Continuing onward, we saw some coatis running around on the side of the road. We stopped to snap a few pictures, but next thing you know a coati had climbed into the car and was sniffing around for food. After lots of yelling and screaming, we finally convinced him to leave.
We reached the Arenal Observatory Lodge and enjoyed a great lunch with yet another spectacular view. When we arrived there was not a single cloud obscuring this photogenic volcano. We didn’t realize until after the fact, what an extremely rare occurrence that was, as it is almost always partially behind a cloud somewhere, which is how we saw it for the rest of the day.
We visited the small onsite museum and explored the hotel grounds a bit, which were quite impressive. But it was now time to work off that breakfast beer and go for a hike, so we ventured out on the well-maintained trails nearby. After taking in another waterfall and crossing over some more swing-bridges we decided to hike up Arenal’s sister cone, Cerro Chato.
Here, the rough steep trail soon became extremely technical, often requiring upper body strength to hoist and pull ourselves up using rocks, tree limbs, and ropes as grips. We also pulled ourselves up with hanging vines yet other times they were just used to pretend to be Tarzan in this awesome jungle. It was a tough and muddy climb that wore us down, but it was great. Perhaps this is what we’ve been searching for.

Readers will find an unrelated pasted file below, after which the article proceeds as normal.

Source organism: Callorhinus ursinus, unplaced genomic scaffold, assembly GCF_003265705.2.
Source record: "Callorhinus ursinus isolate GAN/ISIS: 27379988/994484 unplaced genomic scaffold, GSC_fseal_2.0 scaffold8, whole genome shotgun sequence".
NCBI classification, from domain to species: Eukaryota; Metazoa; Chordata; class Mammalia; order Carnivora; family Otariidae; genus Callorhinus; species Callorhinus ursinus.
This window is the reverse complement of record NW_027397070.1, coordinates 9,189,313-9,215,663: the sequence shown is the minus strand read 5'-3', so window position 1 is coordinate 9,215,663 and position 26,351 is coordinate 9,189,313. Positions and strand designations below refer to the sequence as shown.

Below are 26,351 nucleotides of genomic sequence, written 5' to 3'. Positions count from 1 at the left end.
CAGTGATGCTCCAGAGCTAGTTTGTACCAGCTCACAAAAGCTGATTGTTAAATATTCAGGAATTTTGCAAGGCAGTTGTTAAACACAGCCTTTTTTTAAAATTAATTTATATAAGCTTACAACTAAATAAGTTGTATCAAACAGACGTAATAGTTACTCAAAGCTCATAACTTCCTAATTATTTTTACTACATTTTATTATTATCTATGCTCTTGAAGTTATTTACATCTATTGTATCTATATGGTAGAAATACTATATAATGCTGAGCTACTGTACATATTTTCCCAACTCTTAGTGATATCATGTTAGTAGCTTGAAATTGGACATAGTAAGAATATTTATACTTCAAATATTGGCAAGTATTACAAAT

During the hike we saw more coatis and even a dangerous-looking red and black striped snake that we weren’t able to identify. The summit revealed views of the lake, which had formed in the bottom of the cinder cone. We climbed down the almost vertical trail to the cinder cone lake and got lost for a bit trying to find our way back to the top. It was very tough and challenging hike, which we really liked although it exhausted us.
For its charming lodge, challenging hike, symmetrical volcano, more evident wildlife, and scenic lake – this was more of the Costa Rica we were in search of.
Day 5: Driving from Arenal to Manuel Antonio
During this rather uneventful day we set out for the long drive from Arenal to Manuel Antonio. At one point we reached a bridge where cars seemed to be stopping for a look over the edge. We curiously did the same and found a number of huge crocodiles just hanging out in the river below.
We stopped in the beach town of Jaco for lunch and when we finally reached Manuel Antonio, we realized it was Saint Patrick’s Day. There were no Irish pubs here, but we managed to find a bar that a plane had crashed into, to enjoy a pint. That’ll do.